Long wires and float switch problem

I have 2 Over head tank in my house and each will be controlled by a 230V solenoid valve. There are 2 float switches in each of the tank. The float switches are being connected to arduino using pullup with 36ft 1sq.mm wire along with all the household appliances line concealed. Whenever the tank water is reduced, the motor turns on, but suddenly it turns off in the middle of the filling the water and when i reset the arduino, it works like crazy and i dont know what happened. After several resets, the arduino seems to work as normal.

  1. I think this is interference problem but i don’t know exactly what is the proble.
  2. I have uploaded my code if any mistakes please notify me.
  3. I have also uploaded the float switch i am using it is normally open switch.

Motor_Final_Rev.ino (2.47 KB)

float switch.jpg

With that length of wire you might need stronger pull up, like a 1k resistor.
And a 100n ceramic cap from pin to ground.

I assume you have used shielded or twisted wiring for your sensor (Cat-5). Not just twin flex.

Never a good idea to run low voltage wiring next to mains power wiring.
Leo..

I had used a plain 1 sq.mm wire, and i have used a internal pullup resistor.

The diameter of the wire is irrelevant, and I already saw the use of internal pull up in your code.

Internal (weak) pull up is ok for short wiring to a breadboard, but 36ft is like a big aerial.
It picks up lots of interference that you have to kill.
Try adding a 1k pull up resistor (you can leave the code as it is), and the capacitor I mentioned in post#1.
Leo..

Wawa:
The diameter of the wire is irrelevant, and I already saw the use of internal pull up in your code.

Internal (weak) pull up is ok for short wiring to a breadboard, but 36ft is like a big aerial.
It picks up lots of interference that you have to kill.
Try adding a 1k pull up resistor (you can leave the code as it is), and the capacitor I mentioned in post#1.
Leo..

I Will definitely try that and can i use interrupts instead of normal method of sensing the input? Will it be effective than the previous method i tried?

Interrupts will be less effective. They are intended to respond quickly to small glitches - exactly the stuff you are trying to remove. Interrupts are also more complex to visualize and unnecessary for the data you are working with here.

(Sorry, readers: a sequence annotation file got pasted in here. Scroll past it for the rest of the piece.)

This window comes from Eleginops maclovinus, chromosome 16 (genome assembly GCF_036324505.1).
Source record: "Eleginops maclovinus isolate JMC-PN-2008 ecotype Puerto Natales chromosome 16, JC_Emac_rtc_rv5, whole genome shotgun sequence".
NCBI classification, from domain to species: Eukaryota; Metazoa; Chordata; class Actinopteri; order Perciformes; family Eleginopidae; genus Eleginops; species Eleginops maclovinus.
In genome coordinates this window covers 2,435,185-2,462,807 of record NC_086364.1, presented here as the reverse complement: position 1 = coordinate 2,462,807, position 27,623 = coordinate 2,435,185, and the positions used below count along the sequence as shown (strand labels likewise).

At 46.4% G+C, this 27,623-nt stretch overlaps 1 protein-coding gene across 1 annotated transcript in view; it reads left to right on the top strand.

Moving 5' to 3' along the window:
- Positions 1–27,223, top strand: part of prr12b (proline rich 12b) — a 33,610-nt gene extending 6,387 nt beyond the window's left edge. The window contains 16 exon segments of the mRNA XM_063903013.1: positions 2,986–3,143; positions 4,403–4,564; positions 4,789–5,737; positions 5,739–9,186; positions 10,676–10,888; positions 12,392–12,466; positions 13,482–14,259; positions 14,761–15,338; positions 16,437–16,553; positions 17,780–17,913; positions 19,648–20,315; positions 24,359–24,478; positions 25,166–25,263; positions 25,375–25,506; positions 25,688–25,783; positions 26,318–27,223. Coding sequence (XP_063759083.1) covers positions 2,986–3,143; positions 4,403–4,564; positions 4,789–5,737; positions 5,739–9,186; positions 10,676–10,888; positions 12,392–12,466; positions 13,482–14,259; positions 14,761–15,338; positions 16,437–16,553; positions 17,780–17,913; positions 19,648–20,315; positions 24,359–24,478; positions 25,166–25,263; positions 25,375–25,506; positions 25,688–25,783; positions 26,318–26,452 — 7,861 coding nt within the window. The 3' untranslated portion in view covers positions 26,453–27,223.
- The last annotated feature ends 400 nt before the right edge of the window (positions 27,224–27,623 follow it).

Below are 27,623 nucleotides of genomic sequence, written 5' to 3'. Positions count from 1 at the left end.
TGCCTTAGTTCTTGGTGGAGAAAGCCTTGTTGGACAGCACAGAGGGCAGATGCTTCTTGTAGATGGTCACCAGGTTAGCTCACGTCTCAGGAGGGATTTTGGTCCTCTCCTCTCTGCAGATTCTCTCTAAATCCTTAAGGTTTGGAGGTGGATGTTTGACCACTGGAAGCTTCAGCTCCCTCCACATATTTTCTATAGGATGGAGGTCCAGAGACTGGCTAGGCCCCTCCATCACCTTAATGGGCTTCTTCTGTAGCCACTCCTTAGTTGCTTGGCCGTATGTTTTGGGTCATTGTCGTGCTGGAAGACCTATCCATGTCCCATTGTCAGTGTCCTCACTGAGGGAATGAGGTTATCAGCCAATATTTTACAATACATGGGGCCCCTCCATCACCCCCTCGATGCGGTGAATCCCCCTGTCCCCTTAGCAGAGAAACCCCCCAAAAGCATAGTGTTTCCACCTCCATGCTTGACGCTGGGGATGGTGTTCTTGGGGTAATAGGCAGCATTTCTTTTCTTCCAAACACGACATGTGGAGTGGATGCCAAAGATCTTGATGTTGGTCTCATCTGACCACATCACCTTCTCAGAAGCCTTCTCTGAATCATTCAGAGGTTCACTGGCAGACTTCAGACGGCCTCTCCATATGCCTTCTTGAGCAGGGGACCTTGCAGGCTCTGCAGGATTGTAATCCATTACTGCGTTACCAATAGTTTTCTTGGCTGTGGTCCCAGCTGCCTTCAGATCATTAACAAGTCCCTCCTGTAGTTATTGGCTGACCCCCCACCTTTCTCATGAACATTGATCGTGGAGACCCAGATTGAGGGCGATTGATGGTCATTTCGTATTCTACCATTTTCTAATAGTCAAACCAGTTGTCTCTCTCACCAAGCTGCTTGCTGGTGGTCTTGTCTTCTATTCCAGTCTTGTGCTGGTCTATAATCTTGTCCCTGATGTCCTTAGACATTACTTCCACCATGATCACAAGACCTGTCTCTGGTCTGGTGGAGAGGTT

Can i use a 22micro farad electrolytic cap. If not then can anyone please say why because these cap can be used as a bypass cap as mentioned in the wiki.
PS - if i am wrong dont mistake me as i am a newbie. Thank you.

22uF is kind of large but it should work effectively. A more normal number would be 0.1uF or even as small as 22pF (0.000022uF)

100n is common as dogshit.
Get the proper value.
Next you’re posting again that it didn’t work.
Leo…

MorganS:
22uF is kind of large but it should work effectively. A more normal number would be 0.1uF or even as small as 22pF (0.000022uF)

Its risking welding the switch contacts closed, so if you are forced to use it add 100 ohm resistor in series
with the switch to limit the current.

Note that the capacitor must be at the Arduino end of the cabling run, not the switch end.

Wawa:
With that length of wire you might need stronger pull up, like a 1k resistor.
And a 100n ceramic cap from pin to ground.

I assume you have used shielded or twisted wiring for your sensor (Cat-5). Not just twin flex.

Never a good idea to run low voltage wiring next to mains power wiring.
Leo..

Even after using capacitor, arduino still switches off the motor when i turn on my fan or turn it off. Is there any other way. Thank you.

Hi,
Can you please post a picture of your project?
So we can see your component layout.

Can you please post a copy of your circuit, in CAD or a picture of a hand drawn circuit in jpg, png?

Thanks.. Tom.. :slight_smile:

Sounds like the EMI coming down the wire is common-mode (big pulses induced off the mains).

Some software debouncing is in order, just like for any button input.